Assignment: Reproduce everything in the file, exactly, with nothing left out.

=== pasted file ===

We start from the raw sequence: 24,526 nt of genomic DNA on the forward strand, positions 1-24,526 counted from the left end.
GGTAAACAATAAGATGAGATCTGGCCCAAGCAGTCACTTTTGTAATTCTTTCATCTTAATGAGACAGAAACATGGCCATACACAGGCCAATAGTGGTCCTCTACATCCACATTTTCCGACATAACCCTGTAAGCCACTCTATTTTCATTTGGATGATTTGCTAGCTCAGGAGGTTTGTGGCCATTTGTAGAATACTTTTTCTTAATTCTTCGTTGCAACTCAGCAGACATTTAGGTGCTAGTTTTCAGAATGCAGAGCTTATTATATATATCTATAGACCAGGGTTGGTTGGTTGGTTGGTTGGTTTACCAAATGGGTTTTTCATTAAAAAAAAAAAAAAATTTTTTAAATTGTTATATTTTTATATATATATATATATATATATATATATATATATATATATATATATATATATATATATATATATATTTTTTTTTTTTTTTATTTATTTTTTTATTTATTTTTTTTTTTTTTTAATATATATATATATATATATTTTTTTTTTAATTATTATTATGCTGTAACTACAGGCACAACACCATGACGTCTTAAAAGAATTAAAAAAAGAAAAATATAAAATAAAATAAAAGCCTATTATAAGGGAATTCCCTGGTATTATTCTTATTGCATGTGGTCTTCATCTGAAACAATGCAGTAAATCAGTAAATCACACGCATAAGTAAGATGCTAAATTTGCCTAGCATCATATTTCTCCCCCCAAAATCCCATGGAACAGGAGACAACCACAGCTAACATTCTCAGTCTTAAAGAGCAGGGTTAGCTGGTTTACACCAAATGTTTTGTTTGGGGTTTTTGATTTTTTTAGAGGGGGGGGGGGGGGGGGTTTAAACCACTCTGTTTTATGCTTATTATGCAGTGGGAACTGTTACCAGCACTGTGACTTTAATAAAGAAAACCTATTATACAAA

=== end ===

We start from the raw sequence: 24,526 nt of genomic DNA on the forward strand, positions 1-24,526 counted from the left end.
GGTAAACAATAAGATGAGATCTGGCCCAAGCAGTCACTTTTGTAATTCTTTCATCTTAATGAGACAGAAACATGGCCATACACAGGCCAATAGTGGTCCTCTACATCCACATTTTCCGACATAACCCTGTAAGCCACTCTATTTTCATTTGGATGATTTGCTAGCTCAGGAGGTTTGTGGCCATTTGTAGAATACTTTTTCTTAATTCTTCGTTGCAACTCAGCAGACATTTAGGTGCTAGTTTTCAGAATGCAGAGCTTATTATATATATCTATAGACCAGGGTTGGTTGGTTGGTTGGTTGGTTTACCAAATGGGTTTTTCATTAAAAAAAAAAAAAAATTTTTTAAATTGTTATATTTTTATATATATATATATATATATATATATATATATATATATATATATATATATATATATATATATATATTTTTTTTTTTTTTTATTTATTTTTTTATTTATTTTTTTTTTTTTTTAATATATATATATATATATATTTTTTTTTTAATTATTATTATGCTGTAACTACAGGCACAACACCATGACGTCTTAAAAGAATTAAAAAAAGAAAAATATAAAATAAAATAAAAGCCTATTATAAGGGAATTCCCTGGTATTATTCTTATTGCATGTGGTCTTCATCTGAAACAATGCAGTAAATCAGTAAATCACACGCATAAGTAAGATGCTAAATTTGCCTAGCATCATATTTCTCCCCCCAAAATCCCATGGAACAGGAGACAACCACAGCTAACATTCTCAGTCTTAAAGAGCAGGGTTAGCTGGTTTACACCAAATGTTTTGTTTGGGGTTTTTGATTTTTTTAGAGGGGGGGGGGGGGGGGGTTTAAACCACTCTGTTTTATGCTTATTATGCAGTGGGAACTGTTACCAGCACTGTGACTTTAATAAAGAAAACCTATTATACAAA